Of course, the People of God are more truly the Church than the chapels they build; the community of Sydney City South far more than this building. God built His Church on Jesus, and Jesus on Peter, not on a concrete slab. Ultimately, our dedication of this church today is an invitation to each of us to assume our identity as members of God’s household while on earth and as destined to heaven in the end. As Vatican II put it: “This temple, symbolised in places of worship built out of stone, is praised by the Fathers and, not without reason, is compared in the liturgy to the Holy City, the New Jerusalem. As living stones we here on earth are built into it.”[1] And we try to bring others in too.

So whether you are yourself a little chapel or a grand basilica, a gothic wonder or a modernist construct, you know that, like the building we dedicate today, you need periodic spiritual renovation. So you witness today’s Rite ask God to reconsecrate you also. As you witness natural materials made into a supernatural home, let the Holy Spirit renew you as His temple, so like this place dedicated for divine service, your very life may be a liturgy also!


St. Joseph’s Church, Rosebery

Welcome to St Joseph’s Church, Rosebery, for the Solemn Mass for the Dedication of a Church. It seems only yesterday that I was here installing Fr Paul as your new parish priest: he must have been working the building hard to have broken it already!

In all seriousness, you may wonder why, after 94 years, the church is only now being consecrated. The reason is that, under canon law at the time, a church could not be consecrated until it had been fully paid off; the Church didn’t want any bank foreclosing and then owning a consecrated building, or selling it to who knows whom to do who knows what! What’s more, the ceremonies around the consecration of a church used to take all day and were not for the faint-hearted! So when this school-church was opened in 1927 it was blessed in this very week of December by Archbishop Michael Kelly. But by the time all the debt on the church, school and convent had been paid off, people had forgotten that it had never been consecrated!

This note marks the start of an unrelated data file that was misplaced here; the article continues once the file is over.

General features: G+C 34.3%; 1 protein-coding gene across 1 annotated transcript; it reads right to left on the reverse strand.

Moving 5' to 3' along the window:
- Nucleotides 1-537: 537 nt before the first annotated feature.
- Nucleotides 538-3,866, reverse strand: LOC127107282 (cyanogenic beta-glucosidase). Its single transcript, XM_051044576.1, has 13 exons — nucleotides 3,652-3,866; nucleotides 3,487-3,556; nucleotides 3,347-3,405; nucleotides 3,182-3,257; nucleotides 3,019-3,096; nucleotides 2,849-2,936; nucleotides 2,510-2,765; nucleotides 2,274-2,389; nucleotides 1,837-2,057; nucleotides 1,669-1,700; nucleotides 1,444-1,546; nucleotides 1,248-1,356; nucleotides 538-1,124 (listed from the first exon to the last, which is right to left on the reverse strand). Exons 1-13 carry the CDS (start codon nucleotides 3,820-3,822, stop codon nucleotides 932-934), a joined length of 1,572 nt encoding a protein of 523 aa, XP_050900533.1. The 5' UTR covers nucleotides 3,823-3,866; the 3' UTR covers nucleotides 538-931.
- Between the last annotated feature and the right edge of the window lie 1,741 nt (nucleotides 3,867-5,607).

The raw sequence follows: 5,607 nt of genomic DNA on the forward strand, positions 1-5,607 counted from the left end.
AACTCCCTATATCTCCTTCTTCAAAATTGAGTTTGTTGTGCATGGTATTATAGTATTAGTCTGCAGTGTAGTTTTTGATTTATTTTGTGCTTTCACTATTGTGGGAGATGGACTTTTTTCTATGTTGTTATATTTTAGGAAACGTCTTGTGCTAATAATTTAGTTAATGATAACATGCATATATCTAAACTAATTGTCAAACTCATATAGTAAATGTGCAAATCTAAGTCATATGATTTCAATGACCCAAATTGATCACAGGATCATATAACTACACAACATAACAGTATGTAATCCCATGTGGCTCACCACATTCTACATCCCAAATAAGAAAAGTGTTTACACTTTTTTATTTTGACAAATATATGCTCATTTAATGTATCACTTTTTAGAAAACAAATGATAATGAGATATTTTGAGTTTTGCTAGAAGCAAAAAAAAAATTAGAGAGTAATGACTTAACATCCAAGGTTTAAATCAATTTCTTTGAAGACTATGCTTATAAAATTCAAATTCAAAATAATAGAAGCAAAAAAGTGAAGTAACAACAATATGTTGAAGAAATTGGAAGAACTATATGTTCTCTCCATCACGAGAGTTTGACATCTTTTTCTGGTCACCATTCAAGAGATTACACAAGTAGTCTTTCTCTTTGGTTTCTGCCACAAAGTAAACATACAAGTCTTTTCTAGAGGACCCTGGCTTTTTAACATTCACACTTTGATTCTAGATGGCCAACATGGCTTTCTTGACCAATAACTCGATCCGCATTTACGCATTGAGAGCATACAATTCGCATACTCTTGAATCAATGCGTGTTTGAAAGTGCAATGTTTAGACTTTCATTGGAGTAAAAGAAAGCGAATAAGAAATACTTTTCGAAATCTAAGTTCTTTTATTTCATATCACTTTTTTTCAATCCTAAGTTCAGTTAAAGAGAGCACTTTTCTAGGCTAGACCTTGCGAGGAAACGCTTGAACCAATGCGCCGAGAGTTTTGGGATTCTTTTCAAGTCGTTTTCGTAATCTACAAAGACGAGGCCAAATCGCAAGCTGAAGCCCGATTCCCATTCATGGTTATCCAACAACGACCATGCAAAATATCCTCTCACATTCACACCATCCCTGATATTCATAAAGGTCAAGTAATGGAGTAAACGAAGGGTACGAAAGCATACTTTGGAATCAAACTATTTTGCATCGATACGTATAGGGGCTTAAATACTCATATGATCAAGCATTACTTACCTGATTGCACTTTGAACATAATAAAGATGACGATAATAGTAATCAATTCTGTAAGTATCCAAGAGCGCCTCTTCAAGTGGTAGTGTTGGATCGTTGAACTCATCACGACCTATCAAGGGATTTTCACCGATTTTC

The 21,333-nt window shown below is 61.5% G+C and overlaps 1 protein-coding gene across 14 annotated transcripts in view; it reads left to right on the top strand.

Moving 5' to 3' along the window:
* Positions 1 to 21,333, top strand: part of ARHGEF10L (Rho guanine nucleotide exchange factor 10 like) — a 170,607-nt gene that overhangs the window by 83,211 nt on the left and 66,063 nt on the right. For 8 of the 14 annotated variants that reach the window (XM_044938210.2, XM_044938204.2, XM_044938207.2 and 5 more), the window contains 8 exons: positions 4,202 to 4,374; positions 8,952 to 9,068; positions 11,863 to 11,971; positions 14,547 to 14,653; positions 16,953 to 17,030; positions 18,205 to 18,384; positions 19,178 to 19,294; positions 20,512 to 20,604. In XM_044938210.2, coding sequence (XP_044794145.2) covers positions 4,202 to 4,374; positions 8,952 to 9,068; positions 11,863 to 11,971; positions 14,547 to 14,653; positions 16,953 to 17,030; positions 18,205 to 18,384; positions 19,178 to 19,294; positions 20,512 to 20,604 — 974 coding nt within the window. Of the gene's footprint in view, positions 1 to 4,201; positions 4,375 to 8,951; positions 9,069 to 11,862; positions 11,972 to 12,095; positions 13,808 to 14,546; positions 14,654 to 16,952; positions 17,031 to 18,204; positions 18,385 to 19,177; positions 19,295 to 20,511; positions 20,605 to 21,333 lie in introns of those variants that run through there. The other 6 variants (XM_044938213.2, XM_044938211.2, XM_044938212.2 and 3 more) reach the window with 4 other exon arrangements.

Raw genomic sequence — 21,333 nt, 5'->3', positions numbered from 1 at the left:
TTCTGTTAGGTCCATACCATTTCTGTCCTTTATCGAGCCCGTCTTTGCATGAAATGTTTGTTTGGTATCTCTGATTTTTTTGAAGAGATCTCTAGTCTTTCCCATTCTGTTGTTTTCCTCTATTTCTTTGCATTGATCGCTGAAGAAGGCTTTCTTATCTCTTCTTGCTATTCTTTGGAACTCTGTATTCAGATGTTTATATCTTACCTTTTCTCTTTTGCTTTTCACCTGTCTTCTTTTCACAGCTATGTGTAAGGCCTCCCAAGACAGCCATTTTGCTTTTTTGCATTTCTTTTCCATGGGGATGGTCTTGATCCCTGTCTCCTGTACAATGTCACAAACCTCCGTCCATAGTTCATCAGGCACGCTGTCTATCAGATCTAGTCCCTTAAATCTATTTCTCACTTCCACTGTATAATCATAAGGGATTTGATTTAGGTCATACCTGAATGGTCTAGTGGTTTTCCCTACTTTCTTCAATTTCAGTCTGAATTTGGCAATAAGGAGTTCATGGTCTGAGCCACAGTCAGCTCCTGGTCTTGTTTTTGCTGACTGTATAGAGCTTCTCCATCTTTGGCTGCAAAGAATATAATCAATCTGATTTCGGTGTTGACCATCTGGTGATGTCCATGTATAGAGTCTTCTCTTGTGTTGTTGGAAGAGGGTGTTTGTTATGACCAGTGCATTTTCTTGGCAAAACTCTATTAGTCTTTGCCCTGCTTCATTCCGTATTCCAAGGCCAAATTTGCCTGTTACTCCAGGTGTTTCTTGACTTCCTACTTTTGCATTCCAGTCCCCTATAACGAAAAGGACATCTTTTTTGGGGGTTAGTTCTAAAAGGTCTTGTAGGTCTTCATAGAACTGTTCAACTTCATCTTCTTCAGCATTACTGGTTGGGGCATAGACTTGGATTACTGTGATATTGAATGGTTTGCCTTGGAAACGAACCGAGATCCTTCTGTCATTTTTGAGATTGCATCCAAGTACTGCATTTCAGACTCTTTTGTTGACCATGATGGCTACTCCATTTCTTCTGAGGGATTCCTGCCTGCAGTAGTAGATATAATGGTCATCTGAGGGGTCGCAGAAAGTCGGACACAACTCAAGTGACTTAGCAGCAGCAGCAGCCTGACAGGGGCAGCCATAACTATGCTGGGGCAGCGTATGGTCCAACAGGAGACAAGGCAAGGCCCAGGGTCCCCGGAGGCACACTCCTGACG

Recently this parish has been very active in giving the church a facelift: you have a new altar, lectern, sanctuary, new artwork, a remodelled baptistry and confessional, a 24-hour chapel, as well as renewed carpets and painting, the renovated parish office and community space, the spanking new preschool and long day care centre, and preparations have begun for resurfacing the carpark and constructing a primary school. After all this Fr Paul petitioned for the church to be consecrated at last. You certainly deserve it after giving yourselves so generously to the beautification of this house of God and to extending your arms wide to the local community in these new ways. You will notice the consecration candles around the walls which are one of the signs that the deed has been done!

The ceremony of the dedication of a church is one of the most ancient and beautiful of the Catholic Church—one few Catholics ever witness. Like the stages of initiation of a new Christian, you’ll witness the ‘Baptism’ of the church and especially the altar with holy water, its being ‘catechised’ by the readings and homily from the ambo, its ‘Confirmation’ with sacred Chrism rubbed at certain points around the walls and almost massaged into the altar, then being dressed in white like a newly baptised baby and given a candle (and a fiery one at that!), followed by receiving the kiss of peace and celebrating its first ‘Holy Communion’. So it is a chance for each of us to reflect on our own journey of faith as a Christian.

Concelebrating with me today is your parish priest, Fr Paul Smithers, to whom I pay tribute for directing these works, but also for reuniting the three communities of Rosebery, Waterloo and Redfern as the new Parish of Sydney City South. I also acknowledge our distinguished guests: Rt Hon. Clr Clover Moore, Lord Mayor of Sydney; from the Archdiocese of Sydney Mr Chris Meney, Chancellor, Mr Michael Digges, Executive Director (Admin & Finance) and Mr Michael Moore, Financial Controller; Ms Marg Holles, Principal of Our Lady of Mount Carmel Primary School Waterloo and Mr Bernard Ryan, Principal of the forthcoming St Joseph’s Primary School Rosebery; and Ms Franceyn O’Connor, Director of Sydney Catholic Early Learning Services. My particular congratulations to the architects and builders of the early learning centre and those who made all the works happen. To everyone present: a very warm welcome to you all!

[1] Vatican council II, Lumen Gentium, 6